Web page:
‘Water, water, every where, nor any drop to drink’. The words of Samuel Taylor Coleridge, written in his poem over 200 years ago could not ring truer today.
In most developed countries, a steady supply of clean water is piped into our homes. At the end of the month a bill arrives, and given that we pay for water per cubic metre or cubic gallon, the amount of water we actually consume is virtually free. Around the world, people expect water to be provided to them via a well or pipe and at a very low cost. After air (still free in most places), water is the most essential element of our daily lives and is perceived as a basic right.
The global population is growing exponentially, from 7 billion today rising to over 9 billion by 2050; water consumption is doubling every 20 years, twice the rate of population growth; and by 2025, demand will exceed supply by 56 percent. This is intensified by climate change – 2014 was the hottest on record with severe droughts and rainfall deficits recorded on every continent.
In less than 20 years, the UN estimates that half the world’s population will live in water-stressed areas and the crisis is already unfolding. Water scarcity and shortages limit economic development, threaten political stability and exacerbate rural poverty in emerging and developing countries. Currently, over a billion people do not have access to clean, safe water, resulting in the death of nearly 4,000 children per day. In Amman, Jordan, there is running water only one in ten days and in rural areas of Saudi Arabia, water scarcity and salinity destroy agriculture. In Pakistan, waterborne diseases cause 40 percent of illnesses, preventing children from going to school, parents to miss work and resulting in burdensome healthcare bills. For other communities, their only access to water is via the weekly visit of the water truck or taking hours from their working day to visit wells. As attention focuses on the post-2015 Sustainable Development Goals, increasing accessibility to clean water will improve health and hygiene to assist in curbing the spread of infectious diseases and reducing child mortality.
It is time to revalue the cost we attach to water and devise new approaches. What is the use of charities digging wells, only for them to run dry in a few years due to the depletion of groundwater? Water needs to be extracted from the earth in the most sustainable way.
Our planet is drenched in over 300 million trillion gallons of water, yet around 97 percent is oceanic salt water and 1.5 percent remains locked up in icecaps and glaciers. Less than 1 percent is usable by humans for drinking, sanitation, cooking and growing crops.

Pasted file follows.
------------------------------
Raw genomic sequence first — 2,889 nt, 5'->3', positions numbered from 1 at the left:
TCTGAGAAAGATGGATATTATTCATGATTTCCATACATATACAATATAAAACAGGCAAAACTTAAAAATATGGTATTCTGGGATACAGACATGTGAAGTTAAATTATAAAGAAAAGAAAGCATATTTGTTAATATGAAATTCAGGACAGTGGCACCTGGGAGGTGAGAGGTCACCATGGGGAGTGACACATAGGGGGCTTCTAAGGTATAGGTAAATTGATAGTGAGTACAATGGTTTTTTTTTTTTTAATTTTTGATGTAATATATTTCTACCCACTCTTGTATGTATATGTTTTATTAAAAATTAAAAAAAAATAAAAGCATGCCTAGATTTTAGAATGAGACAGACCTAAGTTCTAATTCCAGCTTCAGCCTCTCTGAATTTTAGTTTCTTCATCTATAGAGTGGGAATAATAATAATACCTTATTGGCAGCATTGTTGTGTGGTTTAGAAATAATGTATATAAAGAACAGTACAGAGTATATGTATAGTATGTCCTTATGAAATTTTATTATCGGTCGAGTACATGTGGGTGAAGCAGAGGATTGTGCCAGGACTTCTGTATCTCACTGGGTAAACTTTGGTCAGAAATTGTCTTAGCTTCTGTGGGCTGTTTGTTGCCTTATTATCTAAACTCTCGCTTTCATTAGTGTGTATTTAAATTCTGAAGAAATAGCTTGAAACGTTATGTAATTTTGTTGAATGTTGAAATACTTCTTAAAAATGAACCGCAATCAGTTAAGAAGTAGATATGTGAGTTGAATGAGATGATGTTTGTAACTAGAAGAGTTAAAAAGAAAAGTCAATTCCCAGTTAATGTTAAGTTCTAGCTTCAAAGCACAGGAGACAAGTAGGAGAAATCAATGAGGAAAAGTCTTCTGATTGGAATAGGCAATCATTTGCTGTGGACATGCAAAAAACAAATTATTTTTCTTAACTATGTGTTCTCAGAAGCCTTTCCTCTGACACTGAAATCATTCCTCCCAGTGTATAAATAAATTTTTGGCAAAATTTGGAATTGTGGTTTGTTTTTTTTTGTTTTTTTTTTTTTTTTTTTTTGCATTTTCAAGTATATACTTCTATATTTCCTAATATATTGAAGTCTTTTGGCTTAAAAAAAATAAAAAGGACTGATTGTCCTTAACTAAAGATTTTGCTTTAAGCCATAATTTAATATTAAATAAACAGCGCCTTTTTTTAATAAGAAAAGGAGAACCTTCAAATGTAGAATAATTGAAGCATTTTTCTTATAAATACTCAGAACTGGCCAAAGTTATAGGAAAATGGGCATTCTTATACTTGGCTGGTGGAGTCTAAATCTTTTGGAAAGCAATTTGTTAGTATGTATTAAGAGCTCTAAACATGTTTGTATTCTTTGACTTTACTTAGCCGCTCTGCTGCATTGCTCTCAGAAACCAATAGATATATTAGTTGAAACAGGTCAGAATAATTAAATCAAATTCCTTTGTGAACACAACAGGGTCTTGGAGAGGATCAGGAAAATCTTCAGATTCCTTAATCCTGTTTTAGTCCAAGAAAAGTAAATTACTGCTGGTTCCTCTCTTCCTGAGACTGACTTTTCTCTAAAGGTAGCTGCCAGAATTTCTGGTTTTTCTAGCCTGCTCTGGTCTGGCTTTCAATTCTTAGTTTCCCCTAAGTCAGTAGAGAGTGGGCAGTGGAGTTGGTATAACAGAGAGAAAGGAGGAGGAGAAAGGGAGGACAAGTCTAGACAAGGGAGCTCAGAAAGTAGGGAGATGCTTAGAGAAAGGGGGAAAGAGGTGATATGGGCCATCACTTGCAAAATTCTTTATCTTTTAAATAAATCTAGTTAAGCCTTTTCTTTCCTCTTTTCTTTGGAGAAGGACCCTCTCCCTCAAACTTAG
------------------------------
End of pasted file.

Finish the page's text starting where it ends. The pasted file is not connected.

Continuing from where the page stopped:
Water is a finite resource and desalination, the process of transforming seawater into drinking water, seems to be the most viable. Today, only 0.7% of the world’s water comes from desalination and existing technology is expensive and inefficient. The most common process is reverse osmosis whereby water forced through a membrane separates out the salts and other impurities. Some countries have adopted large-scale desalination plants though these require significant investment alongside vast amounts of energy powered by fossil fuels. In developing countries, large-scale water treatment facilities usually leave residents with a dismal lack of services. Failure stems from breakdown of communication and coordination in planning and implementation, high maintenance costs and lack of ownership leading to the degradation of existing plants.
Decentralized systems allow for more locally-focused answers and those powered by renewable energy sources are fast-growing due to environmental and socio-economic factors. Decentralized, desalinated water avoids investment in infrastructure, reduces unaccounted for water and minimises carbon emissions.
We at Desolenator are working on bringing a new solution to the market that addresses these issues, powered by solar energy. Our affordable, stand-alone, family-sized device converts seawater into 15 litres of drinking water per day. Requiring minimal consumables and maintenance, Desolenator will desalinate water at a lower cost per litre than any system at this scale available today over its 20-year lifetime.
This year, we’re planning an extensive field trial in an arid coastal hamlet in Tamil Nadu, Southern India. One hundred families will receive a Desolenator unit for their house and will report on how they enjoy the water delivered daily by the device and what problems they encounter.
To make this possible, please support our fundraising campaign and assist in giving water independence to a billion people.
William Janssen, CEO of Desolenator
Main image: Glyn Lowe at Flickr Creative Commons